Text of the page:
An ecology of knowledge will not be systematic research for the ultimate truth, but rather an attempt to present several possibilities in order to produce something intelligible and useful from the encounters of a plurality of ways of knowing, knowledge production and discursive practices. The ultimate objective of this epistemological shift is the construction of a library that encompasses all the libraries (libraries of the logos and the non-logos epistemologies, differing pre-colonial, colonial, postcolonial, decolonial archives, thoughts and knowledge) that are disseminated in societies. This library will enable the production of new knowledges and new ways of knowing, as well as an integral recognition of ignorance. Ignorance embodies what is ignored (not considered as knowledge), but also what we don’t yet know. It is, therefore, a space of creativity and innovation. The ambition of such an ecology of knowledge could be in synchrony and diachrony, to study the life of ideas (their present and their future); historical variations in response to fundamental human questions, expressed in the collective thinking of large groups of individuals.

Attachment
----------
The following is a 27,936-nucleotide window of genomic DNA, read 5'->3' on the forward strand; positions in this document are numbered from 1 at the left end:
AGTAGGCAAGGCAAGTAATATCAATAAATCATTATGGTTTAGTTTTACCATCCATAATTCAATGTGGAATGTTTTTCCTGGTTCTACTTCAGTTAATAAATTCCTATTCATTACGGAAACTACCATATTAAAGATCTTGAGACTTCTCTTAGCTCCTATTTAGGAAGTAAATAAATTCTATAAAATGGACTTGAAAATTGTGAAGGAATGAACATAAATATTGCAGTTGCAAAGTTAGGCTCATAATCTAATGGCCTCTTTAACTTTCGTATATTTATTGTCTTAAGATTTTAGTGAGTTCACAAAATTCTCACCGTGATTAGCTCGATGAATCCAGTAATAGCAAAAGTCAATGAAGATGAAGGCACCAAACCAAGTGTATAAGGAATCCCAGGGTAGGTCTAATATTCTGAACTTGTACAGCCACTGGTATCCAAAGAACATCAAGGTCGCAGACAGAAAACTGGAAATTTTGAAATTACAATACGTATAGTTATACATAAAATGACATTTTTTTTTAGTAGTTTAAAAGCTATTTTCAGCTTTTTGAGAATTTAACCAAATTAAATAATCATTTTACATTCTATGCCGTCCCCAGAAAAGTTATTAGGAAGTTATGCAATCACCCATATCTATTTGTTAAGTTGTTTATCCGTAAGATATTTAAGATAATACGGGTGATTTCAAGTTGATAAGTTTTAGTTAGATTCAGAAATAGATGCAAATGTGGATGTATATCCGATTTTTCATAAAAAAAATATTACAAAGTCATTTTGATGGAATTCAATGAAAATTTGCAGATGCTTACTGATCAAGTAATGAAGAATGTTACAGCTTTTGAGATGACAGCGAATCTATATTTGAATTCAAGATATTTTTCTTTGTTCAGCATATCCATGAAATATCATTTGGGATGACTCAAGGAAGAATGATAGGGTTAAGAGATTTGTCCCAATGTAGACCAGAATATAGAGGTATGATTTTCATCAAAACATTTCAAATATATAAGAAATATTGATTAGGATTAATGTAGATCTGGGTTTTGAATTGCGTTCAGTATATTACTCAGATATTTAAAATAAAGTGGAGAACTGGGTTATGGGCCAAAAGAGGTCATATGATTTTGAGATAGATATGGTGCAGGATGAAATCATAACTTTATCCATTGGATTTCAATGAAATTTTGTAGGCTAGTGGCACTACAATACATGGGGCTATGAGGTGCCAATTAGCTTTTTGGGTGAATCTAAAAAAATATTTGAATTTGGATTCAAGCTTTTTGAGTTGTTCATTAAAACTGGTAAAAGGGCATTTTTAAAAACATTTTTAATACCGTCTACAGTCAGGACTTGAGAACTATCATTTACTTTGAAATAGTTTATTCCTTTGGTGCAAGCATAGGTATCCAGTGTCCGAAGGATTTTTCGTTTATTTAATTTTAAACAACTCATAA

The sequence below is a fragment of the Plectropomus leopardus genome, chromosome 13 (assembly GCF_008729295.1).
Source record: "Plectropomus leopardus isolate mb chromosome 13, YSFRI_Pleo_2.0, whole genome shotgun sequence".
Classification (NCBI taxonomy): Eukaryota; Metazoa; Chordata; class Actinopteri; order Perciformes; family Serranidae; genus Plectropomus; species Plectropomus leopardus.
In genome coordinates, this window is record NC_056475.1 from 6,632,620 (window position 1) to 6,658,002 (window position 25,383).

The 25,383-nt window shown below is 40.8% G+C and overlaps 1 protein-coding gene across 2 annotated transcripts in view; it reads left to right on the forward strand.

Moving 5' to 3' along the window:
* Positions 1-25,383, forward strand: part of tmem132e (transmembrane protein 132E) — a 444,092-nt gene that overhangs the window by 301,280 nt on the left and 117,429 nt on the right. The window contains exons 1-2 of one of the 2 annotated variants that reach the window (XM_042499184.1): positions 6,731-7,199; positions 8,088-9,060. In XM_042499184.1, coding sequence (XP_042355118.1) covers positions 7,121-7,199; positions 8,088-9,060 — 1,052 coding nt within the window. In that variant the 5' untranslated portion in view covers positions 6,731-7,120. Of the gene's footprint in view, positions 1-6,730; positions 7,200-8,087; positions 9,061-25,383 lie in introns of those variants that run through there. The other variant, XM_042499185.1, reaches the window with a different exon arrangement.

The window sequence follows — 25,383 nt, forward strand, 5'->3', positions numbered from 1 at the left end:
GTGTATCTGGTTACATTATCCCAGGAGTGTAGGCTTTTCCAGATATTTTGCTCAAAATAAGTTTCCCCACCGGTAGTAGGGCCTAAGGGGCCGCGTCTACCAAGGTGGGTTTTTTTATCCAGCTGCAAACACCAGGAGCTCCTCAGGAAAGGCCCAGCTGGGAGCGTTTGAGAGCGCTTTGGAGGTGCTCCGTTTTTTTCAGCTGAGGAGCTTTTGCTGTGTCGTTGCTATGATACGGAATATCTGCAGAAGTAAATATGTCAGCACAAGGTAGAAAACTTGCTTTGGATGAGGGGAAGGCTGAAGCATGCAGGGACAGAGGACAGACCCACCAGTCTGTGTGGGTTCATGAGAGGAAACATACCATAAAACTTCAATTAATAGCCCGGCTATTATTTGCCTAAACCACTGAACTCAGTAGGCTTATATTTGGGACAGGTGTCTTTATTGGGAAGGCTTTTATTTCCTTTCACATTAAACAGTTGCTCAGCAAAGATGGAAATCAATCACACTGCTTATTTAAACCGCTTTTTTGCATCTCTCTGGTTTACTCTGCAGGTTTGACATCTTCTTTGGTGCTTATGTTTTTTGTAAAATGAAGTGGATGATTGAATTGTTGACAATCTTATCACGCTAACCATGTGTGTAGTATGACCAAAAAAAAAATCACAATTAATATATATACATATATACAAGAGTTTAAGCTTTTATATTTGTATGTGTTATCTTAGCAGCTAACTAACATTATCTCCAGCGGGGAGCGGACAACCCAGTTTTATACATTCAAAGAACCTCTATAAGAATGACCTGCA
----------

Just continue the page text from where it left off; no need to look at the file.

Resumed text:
Therefore, reflecting on social transformations, and knowledge and cultural production of a linguistic era, necessitates an understanding of the global environment that produces meanings. This is justified by the fact that philosophical statements, legal or scholarly conjectures, or literary processes or recurrent tropes, only really become meaningful when connected to each other in the interactive topography of social discourse as a whole.
In that perspective, an African ecology of knowledge could become a multidisciplinary enterprise that explores both literature, as well as canonical knowledges, the arts, the practical solutions and collective beliefs, the material production, and theoretical knowledges in their refined and simplistic versions, literate or not.